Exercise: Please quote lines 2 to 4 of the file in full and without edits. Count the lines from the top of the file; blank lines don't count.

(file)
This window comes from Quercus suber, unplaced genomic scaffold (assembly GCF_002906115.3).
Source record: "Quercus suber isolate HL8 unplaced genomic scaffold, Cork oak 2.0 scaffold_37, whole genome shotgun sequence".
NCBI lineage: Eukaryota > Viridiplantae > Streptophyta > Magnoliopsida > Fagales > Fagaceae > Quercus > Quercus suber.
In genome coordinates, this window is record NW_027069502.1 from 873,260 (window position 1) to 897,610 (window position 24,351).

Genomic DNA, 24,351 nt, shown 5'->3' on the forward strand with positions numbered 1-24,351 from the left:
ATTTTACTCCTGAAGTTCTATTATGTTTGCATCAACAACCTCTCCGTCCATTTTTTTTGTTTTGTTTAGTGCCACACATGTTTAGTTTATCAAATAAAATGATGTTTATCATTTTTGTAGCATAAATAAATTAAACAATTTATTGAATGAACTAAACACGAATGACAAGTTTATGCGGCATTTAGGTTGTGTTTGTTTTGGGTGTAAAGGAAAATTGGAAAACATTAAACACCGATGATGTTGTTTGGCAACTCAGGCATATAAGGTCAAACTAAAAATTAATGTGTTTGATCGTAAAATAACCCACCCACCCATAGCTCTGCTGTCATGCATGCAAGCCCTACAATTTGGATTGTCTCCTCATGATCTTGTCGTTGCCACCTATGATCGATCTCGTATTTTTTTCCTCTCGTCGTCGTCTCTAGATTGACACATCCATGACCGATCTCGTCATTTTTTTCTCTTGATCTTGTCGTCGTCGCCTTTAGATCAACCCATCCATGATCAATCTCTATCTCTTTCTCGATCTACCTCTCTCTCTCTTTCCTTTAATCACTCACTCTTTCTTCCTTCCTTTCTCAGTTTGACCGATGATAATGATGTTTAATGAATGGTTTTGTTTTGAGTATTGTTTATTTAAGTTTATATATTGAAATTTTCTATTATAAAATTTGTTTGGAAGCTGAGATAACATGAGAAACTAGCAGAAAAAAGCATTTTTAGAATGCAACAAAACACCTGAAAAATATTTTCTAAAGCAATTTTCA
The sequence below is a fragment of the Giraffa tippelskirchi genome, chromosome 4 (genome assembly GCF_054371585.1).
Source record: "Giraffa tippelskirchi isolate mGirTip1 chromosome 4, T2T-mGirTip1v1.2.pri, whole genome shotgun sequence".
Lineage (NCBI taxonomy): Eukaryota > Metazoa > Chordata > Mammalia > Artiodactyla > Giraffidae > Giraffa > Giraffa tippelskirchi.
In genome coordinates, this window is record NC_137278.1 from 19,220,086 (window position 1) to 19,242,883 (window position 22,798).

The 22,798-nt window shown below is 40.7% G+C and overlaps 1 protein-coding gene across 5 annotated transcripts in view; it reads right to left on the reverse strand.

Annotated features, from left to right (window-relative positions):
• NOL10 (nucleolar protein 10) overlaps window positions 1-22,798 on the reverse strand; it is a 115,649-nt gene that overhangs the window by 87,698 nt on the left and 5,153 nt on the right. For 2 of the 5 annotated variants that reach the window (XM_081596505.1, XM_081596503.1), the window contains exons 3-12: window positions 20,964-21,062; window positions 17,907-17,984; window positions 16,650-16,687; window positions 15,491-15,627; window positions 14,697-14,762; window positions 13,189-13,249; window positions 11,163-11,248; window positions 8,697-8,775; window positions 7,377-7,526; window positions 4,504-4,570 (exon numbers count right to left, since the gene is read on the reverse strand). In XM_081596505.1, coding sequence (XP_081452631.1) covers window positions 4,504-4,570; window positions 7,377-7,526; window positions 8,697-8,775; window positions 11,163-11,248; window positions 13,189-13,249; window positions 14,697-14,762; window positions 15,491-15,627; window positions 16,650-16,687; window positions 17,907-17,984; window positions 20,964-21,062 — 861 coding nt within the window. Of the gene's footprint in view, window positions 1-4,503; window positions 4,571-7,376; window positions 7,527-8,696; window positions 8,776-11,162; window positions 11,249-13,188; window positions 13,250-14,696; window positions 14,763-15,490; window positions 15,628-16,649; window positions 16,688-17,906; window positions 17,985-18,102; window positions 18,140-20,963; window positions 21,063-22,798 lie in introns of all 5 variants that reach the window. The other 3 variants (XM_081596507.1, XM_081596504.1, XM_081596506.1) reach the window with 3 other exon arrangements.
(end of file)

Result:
Source record: "Quercus suber isolate HL8 unplaced genomic scaffold, Cork oak 2.0 scaffold_37, whole genome shotgun sequence".
NCBI lineage: Eukaryota > Viridiplantae > Streptophyta > Magnoliopsida > Fagales > Fagaceae > Quercus > Quercus suber.
In genome coordinates, this window is record NW_027069502.1 from 873,260 (window position 1) to 897,610 (window position 24,351).